Then Eadmund bade our bowmen get to work; but the arrows were as nought against the long line that did but quicken its advance as they felt their sting here and there.
The Danes spread out along the hillside to surround us, and then when they had gained the summit they charged on us, and again we were hand to hand with them.
I suppose we fought so, without stirring from the place where we were, for half an hour. Our circle thinned, but never broke, and Dane after Dane fell or drew back to let fresh men come forward, and as we might we also sent fresh men from our inner ranks to relieve those who had grown weary. It was stern hand-to-hand fighting, and one knows how that will ever be—one of two men must go down or give way, and our men fell, but give way they would not.
I have said we were on the edge of the hilltop circle, and therefore the attack from the steep hill slope was weakest. And so it came to pass that presently the line against us there was thinned out, because men pressed upwards to the level, and then those Wessex thanes saw that we might break through and cut our way down the hill and make good our retreat.
Where Eadmund was I followed, and I know that I saved him once or twice from spear thrusts that would have slain him when he charged among the Danes, where they pressed us most hardly. Wearied was my arm, but sword Foe’s Bane bit through helm and harness, and once I was facing Ulf the jarl, and he cried out to me:
“Well smitten, Wulfnoth’s man!”
For he knew me. And I looked for Egil, that I might call him to come and win the sword from me, but I could not see him; and a foolish fear that some other than he might get the good blade got hold of me, for I had no doubt that I must fall, and no fear thereof, save that. And why I longed for Egil thus was, I think, because of utter weariness and loss of hope.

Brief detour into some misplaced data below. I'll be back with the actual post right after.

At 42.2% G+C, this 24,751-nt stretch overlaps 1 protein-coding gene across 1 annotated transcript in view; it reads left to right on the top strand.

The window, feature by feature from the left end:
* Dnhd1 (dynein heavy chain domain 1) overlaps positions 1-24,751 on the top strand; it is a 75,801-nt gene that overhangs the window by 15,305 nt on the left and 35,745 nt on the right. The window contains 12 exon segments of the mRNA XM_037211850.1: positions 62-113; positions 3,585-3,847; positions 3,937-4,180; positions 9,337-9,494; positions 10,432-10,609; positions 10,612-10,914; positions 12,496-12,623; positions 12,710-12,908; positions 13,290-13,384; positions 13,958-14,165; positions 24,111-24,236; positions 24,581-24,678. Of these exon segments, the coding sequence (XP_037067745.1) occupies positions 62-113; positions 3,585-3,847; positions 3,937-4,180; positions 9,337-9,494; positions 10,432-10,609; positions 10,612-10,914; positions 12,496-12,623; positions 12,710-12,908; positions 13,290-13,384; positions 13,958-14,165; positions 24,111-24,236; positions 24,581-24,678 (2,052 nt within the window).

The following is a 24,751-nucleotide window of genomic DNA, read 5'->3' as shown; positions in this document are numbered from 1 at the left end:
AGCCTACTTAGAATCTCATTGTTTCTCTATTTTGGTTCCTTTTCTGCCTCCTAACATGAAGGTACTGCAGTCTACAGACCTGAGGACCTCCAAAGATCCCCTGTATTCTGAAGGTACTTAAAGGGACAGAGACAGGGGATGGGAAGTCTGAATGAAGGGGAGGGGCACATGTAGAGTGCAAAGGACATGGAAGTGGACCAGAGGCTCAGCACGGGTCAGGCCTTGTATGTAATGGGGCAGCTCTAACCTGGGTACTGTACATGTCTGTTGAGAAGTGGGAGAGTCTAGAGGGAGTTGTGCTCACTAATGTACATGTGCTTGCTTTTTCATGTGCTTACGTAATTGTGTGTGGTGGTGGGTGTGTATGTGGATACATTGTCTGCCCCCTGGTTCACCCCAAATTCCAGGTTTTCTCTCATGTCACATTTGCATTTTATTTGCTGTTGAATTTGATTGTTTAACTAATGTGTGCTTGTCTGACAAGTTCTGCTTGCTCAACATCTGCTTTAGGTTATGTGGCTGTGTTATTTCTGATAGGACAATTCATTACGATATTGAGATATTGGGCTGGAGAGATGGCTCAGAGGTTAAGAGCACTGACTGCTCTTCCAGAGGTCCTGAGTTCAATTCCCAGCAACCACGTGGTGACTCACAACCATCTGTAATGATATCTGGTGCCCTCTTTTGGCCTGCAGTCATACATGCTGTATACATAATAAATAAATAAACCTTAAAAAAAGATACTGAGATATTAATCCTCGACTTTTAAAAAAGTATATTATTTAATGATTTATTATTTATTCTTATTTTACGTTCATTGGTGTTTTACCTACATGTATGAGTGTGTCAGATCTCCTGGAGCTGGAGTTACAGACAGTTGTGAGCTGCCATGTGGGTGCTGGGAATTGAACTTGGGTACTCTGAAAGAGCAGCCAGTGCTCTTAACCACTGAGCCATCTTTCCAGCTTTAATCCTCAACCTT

Then they pushed us as it were over the hill edge, and we began to go down, and I knew at once what would come next.
The line of Danes on the hill slope gave way before us and left the way clear; and at first we went slowly and in good order, and then they charged on us down the hill with crushing weight of numbers.
And so we fled. I saw the Wessex thanes catch Eadmund’s bridle, and they turned his horse and spoke to him. And he threatened them with his sword for a moment; but they were urgent, and at last he fled. And I, knowing that if we could keep back the Danes but for a few minutes longer he might escape, cried to what chiefs were left to us, and we rallied on the hillside for a last stand.
Then my horse reared and fell back on me, and I heard a great shout, and the rush of many feet passed over me, and Ashingdon fight and aught else was lost in blackness.
“The man is dead,” said a rough voice. “Let him bide.”